The Court of Appeals for the Second Circuit recently rejected sundry constitutional challenges to the welfare programs under the Social Security Act. The plaintiffs there contended that the federal government, having entered the field, was obliged to assume the entire cost of welfare, and that in any event due process and equal protection were

denied because the federal contribution to the States was made under a formula based upon per capita income of the States rather than the number of persons in need. City of New York v. Richardson, 473 F.2d 923 (2 Cir. 1973). Those propositions were rejected but that litigation suggests the distance the judiciary would travel if it found the Constitution dictated such single answers to the myriad, complex problems of today.

In West Morris Regional Board of Education v. Sills, supra, 58 N.J. 464, we dismissed a claim that the equal protection clause of the Fourteenth Amendment was offended by a statute providing for transportation of only those students at private schools who resided in school districts which furnished such transportation to public schools. We said "at least as of now, * * * there is no constitutional fiat that educational expenditures be identical for all students throughout the State" (p. 478). We thus read the decisions of the United States Supreme Court. We recognized that "It, of course, would be another matter, if local option were designed for an invidious end, such as racial discrimination" (p. 478), and cited in that regard Griffin v. County School Board of Prince Edward County, 377 U.S. 218, 84 S. Ct. 1226, 12 L. Ed. 2d 256 (1964), and other cases.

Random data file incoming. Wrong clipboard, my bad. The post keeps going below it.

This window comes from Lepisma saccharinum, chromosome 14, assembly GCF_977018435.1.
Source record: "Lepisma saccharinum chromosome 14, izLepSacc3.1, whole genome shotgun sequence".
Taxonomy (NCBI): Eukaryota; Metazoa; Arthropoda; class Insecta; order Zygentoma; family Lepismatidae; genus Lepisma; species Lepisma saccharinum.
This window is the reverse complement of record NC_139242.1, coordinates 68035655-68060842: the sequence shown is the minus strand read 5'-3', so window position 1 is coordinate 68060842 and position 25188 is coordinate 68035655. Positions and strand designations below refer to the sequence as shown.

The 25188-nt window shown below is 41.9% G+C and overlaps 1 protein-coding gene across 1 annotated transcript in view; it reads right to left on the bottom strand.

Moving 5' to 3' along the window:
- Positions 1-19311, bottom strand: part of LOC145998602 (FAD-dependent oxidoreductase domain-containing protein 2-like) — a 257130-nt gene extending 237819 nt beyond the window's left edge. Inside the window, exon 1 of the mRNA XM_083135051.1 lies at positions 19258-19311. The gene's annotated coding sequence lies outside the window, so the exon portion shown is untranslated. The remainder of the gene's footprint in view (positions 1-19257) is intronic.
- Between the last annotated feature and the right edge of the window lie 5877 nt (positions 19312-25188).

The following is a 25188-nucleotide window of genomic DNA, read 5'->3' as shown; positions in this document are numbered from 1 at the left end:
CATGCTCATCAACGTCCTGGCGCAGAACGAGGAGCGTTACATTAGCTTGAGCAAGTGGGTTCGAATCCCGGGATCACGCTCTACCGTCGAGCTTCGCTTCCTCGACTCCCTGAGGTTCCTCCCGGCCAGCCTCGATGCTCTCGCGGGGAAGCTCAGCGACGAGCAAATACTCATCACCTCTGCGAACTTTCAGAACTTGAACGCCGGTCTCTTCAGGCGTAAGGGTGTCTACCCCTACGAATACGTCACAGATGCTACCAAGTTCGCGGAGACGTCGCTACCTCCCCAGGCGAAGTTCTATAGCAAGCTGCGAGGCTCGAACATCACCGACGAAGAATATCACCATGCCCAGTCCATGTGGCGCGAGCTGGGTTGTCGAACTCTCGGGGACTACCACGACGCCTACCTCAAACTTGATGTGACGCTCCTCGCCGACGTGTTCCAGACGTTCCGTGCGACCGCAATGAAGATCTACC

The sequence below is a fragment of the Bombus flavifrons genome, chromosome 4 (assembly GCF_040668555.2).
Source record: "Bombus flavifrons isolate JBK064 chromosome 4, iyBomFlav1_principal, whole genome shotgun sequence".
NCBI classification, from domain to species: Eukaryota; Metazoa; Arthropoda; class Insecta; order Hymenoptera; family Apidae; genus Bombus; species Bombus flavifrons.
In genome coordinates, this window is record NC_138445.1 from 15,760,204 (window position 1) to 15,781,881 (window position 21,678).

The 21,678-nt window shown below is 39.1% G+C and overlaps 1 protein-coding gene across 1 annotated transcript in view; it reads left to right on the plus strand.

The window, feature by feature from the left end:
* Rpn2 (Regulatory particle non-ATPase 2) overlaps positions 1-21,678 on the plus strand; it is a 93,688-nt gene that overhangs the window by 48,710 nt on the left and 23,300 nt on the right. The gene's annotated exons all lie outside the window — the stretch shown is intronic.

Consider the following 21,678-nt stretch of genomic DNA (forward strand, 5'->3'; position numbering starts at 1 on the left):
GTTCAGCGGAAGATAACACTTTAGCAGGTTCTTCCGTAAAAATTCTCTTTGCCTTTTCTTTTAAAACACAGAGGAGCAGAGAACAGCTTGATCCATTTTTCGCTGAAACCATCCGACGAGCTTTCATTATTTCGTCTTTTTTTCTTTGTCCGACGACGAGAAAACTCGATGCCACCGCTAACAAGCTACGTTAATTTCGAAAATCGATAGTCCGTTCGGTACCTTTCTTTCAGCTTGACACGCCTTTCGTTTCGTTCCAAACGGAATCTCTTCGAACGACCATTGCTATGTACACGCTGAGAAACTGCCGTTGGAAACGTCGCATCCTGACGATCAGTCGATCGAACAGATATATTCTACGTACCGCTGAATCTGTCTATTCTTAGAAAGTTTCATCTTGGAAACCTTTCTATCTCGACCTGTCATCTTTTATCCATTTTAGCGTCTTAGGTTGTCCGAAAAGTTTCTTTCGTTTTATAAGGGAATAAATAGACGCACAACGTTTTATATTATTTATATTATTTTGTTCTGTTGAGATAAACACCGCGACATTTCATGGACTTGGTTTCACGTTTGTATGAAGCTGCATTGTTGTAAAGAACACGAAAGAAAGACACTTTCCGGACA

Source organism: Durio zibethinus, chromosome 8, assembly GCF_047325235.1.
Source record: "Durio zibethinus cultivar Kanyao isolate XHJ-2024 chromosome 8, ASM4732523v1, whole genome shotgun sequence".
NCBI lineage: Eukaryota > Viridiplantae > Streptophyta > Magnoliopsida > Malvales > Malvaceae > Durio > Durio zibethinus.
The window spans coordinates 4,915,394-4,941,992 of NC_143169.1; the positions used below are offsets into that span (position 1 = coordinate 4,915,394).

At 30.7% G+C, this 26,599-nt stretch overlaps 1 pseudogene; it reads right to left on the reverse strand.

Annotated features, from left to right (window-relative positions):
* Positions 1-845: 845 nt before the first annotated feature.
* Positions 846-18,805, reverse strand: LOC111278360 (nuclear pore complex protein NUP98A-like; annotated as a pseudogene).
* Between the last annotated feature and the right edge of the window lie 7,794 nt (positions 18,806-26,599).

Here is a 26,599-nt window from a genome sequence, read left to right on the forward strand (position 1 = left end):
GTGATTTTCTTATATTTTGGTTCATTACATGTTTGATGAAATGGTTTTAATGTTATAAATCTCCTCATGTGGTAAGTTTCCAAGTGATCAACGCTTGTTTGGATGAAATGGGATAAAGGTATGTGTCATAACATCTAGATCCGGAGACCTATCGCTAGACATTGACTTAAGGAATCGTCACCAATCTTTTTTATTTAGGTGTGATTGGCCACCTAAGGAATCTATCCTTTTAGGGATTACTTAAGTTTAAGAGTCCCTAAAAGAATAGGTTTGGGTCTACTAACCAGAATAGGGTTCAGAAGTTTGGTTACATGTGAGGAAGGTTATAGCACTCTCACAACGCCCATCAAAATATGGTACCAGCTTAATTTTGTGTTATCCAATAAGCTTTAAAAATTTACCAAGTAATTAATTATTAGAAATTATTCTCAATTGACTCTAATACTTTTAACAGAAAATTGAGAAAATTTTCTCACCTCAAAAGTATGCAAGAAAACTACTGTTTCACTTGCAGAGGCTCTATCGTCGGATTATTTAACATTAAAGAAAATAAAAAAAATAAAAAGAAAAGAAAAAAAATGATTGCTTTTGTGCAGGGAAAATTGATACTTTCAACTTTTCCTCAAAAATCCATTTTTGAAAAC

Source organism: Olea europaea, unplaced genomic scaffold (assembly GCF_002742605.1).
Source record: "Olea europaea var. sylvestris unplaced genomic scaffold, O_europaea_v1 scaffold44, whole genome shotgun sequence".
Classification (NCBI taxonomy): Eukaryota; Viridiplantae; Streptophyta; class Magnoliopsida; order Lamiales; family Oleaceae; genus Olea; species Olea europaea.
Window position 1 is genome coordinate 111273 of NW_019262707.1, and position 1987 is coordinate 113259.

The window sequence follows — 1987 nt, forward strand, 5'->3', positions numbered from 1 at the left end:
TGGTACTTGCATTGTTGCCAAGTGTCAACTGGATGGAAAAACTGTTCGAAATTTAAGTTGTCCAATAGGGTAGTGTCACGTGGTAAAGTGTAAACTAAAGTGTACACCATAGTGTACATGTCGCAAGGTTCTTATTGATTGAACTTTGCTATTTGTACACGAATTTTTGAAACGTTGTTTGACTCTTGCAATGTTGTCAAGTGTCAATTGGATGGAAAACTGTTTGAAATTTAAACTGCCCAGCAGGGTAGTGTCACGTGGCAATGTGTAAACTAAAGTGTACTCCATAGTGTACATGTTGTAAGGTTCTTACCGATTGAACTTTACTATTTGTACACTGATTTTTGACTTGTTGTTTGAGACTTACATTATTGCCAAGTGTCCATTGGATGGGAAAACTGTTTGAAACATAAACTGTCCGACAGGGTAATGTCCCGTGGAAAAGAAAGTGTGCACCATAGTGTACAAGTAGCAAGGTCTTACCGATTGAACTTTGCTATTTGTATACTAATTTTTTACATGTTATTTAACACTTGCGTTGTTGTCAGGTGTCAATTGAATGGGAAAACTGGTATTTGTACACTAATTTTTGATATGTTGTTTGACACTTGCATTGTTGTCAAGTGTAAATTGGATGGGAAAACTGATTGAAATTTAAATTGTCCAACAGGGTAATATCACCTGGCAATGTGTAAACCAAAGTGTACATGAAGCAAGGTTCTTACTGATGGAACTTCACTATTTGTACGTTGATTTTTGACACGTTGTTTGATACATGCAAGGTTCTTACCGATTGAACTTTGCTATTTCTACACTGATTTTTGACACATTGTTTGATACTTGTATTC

The lead case finding that the federal equal protection clause requires statewide equality of expenditure per pupil is Serrano v. Priest, 5 Cal. 3d 584, 96 Cal. Rptr. 601, 487 P. 2d 1241 (Sup. Ct. 1971). In finding that the Fourteenth Amendment applied, Serrano distinguished McInnis v. Shapiro, 293 F. Supp. 327 (N.D. Ill. 1968), affirmed sub nom. McInnis v. Ogilvie, 394 U.S. 322, 89 S. Ct. 1197, 22 L. Ed. 2d 308 (1969), and Burruss v. Wilkerson, 310 F. Supp. 572 (W.D. Va. 1969), affirmed 397 U.S. 44, 90 S. Ct. 812, 25 L. Ed. 2d 37 (1970). In McInnis and in Burruss three-man courts rejected equal protection attacks upon State school systems in which, as in the case before us, the expenditures per pupil varied because of local decision.